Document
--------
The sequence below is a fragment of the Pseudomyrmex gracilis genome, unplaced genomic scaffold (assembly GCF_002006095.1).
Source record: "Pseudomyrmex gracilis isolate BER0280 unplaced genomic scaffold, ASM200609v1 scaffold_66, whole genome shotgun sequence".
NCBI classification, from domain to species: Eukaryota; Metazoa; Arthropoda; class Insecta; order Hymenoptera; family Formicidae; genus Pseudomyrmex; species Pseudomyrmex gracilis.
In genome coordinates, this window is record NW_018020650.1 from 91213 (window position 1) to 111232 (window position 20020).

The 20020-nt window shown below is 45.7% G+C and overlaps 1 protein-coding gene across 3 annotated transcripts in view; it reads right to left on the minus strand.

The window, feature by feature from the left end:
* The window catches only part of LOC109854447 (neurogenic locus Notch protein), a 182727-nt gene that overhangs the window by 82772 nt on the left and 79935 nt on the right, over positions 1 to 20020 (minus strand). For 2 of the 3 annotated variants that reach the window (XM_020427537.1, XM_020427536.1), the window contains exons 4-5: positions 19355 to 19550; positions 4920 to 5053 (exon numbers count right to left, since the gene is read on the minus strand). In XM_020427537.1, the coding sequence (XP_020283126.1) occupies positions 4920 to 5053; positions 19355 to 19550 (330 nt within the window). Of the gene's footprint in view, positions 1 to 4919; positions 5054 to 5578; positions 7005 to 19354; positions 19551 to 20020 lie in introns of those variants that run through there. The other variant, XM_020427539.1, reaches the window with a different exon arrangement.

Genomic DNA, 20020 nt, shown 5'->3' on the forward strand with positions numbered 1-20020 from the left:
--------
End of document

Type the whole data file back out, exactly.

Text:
The sequence below is a fragment of the Pseudomyrmex gracilis genome, unplaced genomic scaffold (assembly GCF_002006095.1).
Source record: "Pseudomyrmex gracilis isolate BER0280 unplaced genomic scaffold, ASM200609v1 scaffold_66, whole genome shotgun sequence".
NCBI classification, from domain to species: Eukaryota; Metazoa; Arthropoda; class Insecta; order Hymenoptera; family Formicidae; genus Pseudomyrmex; species Pseudomyrmex gracilis.
In genome coordinates, this window is record NW_018020650.1 from 91213 (window position 1) to 111232 (window position 20020).

The 20020-nt window shown below is 45.7% G+C and overlaps 1 protein-coding gene across 3 annotated transcripts in view; it reads right to left on the minus strand.

The window, feature by feature from the left end:
* The window catches only part of LOC109854447 (neurogenic locus Notch protein), a 182727-nt gene that overhangs the window by 82772 nt on the left and 79935 nt on the right, over positions 1 to 20020 (minus strand). For 2 of the 3 annotated variants that reach the window (XM_020427537.1, XM_020427536.1), the window contains exons 4-5: positions 19355 to 19550; positions 4920 to 5053 (exon numbers count right to left, since the gene is read on the minus strand). In XM_020427537.1, the coding sequence (XP_020283126.1) occupies positions 4920 to 5053; positions 19355 to 19550 (330 nt within the window). Of the gene's footprint in view, positions 1 to 4919; positions 5054 to 5578; positions 7005 to 19354; positions 19551 to 20020 lie in introns of those variants that run through there. The other variant, XM_020427539.1, reaches the window with a different exon arrangement.

Genomic DNA, 20020 nt, shown 5'->3' on the forward strand with positions numbered 1-20020 from the left: